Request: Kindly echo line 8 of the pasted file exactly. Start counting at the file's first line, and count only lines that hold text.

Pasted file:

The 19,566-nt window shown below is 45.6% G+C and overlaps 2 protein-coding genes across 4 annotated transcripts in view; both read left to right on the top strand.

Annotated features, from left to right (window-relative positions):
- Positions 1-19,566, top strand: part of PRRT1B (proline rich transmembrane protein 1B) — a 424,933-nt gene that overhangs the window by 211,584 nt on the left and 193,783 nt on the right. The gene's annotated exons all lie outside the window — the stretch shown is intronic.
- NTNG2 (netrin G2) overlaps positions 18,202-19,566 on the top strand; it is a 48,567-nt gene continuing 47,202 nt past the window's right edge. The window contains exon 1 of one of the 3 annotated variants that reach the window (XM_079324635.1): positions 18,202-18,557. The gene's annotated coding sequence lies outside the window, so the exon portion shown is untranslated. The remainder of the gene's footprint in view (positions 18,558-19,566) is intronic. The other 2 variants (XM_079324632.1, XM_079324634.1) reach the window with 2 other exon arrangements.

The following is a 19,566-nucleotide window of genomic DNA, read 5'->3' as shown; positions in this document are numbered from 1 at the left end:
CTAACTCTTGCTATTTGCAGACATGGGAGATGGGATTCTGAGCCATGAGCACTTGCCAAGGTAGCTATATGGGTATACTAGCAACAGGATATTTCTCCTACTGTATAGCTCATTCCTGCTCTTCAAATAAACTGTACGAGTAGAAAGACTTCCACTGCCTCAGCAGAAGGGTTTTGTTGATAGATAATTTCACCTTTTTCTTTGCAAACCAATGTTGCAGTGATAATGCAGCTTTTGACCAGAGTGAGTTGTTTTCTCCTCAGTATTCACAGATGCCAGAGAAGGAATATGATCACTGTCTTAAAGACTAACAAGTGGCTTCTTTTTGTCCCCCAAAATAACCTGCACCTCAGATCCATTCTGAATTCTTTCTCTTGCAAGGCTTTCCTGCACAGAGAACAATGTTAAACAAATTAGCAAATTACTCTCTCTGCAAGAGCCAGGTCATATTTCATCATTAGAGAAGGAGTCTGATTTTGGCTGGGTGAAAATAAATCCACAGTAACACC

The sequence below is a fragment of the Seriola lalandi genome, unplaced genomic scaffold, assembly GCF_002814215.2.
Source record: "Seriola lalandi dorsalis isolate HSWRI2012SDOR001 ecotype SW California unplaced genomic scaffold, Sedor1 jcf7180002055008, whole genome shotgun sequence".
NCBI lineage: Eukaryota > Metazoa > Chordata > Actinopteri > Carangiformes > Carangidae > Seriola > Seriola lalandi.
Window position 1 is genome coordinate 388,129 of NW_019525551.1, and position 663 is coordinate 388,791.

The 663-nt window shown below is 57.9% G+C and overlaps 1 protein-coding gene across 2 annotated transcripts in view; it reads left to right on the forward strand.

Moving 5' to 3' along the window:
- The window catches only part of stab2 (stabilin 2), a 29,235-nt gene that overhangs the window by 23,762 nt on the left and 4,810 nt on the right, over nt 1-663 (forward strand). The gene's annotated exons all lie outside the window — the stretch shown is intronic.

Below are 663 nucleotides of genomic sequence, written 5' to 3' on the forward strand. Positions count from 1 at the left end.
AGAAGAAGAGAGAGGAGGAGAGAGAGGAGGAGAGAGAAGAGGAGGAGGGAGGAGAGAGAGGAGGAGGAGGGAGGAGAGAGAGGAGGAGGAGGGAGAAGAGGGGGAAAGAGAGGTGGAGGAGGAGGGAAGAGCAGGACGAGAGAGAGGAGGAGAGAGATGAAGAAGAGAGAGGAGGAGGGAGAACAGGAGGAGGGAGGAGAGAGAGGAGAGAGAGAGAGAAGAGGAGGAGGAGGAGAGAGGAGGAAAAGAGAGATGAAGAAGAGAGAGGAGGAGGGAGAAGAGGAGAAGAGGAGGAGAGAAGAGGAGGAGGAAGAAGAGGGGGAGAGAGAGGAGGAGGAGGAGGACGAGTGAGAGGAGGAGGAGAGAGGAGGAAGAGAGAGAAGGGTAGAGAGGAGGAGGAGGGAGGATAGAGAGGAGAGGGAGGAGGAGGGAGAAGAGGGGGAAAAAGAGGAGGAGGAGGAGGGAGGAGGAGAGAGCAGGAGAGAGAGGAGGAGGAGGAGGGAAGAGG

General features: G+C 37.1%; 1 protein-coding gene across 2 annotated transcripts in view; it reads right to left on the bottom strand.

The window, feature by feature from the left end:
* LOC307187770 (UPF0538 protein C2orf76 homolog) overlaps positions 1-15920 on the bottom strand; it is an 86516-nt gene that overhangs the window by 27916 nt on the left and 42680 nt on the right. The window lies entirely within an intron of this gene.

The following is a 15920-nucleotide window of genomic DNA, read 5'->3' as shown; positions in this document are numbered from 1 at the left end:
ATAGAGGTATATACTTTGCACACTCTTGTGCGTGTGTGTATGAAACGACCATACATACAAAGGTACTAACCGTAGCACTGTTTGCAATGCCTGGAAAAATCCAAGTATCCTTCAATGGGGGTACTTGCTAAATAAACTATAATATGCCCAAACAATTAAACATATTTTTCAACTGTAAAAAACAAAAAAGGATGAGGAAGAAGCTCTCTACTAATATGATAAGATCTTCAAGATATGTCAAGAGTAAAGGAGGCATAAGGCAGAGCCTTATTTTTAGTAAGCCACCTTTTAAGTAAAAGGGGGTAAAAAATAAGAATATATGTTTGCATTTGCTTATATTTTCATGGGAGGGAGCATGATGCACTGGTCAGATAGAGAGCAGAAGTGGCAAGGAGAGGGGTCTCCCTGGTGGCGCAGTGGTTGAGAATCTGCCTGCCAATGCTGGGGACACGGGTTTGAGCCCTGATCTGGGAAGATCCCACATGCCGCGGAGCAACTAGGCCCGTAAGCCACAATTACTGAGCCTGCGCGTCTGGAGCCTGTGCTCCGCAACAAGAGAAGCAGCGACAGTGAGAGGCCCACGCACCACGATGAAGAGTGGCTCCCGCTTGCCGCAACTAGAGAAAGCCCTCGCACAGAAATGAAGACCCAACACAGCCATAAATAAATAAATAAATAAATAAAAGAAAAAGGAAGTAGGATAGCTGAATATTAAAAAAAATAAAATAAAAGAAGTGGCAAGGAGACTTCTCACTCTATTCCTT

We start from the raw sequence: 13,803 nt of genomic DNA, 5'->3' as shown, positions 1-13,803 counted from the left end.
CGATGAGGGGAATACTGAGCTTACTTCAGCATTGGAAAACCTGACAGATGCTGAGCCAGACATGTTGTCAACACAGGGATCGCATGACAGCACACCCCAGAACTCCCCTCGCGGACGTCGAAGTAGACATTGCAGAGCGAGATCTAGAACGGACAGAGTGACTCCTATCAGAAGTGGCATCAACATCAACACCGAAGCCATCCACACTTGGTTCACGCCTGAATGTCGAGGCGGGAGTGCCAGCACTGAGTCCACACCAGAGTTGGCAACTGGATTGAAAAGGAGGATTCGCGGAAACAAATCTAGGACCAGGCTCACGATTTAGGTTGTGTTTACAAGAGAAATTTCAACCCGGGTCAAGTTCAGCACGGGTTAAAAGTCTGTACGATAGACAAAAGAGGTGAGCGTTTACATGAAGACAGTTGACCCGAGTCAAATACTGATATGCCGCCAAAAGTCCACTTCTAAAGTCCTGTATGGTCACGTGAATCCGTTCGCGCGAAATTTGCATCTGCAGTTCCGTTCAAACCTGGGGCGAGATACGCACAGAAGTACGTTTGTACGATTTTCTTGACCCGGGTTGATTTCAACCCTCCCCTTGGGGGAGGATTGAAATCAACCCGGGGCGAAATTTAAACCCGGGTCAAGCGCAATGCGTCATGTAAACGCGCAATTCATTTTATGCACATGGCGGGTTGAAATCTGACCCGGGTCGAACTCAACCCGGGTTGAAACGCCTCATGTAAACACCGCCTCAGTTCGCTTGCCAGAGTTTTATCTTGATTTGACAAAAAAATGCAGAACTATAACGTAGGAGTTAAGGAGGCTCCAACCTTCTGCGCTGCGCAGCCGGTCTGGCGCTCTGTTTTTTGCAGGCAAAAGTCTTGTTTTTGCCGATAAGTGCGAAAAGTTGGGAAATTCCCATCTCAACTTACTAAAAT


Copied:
Source record: "Seriola lalandi dorsalis isolate HSWRI2012SDOR001 ecotype SW California unplaced genomic scaffold, Sedor1 jcf7180002055008, whole genome shotgun sequence".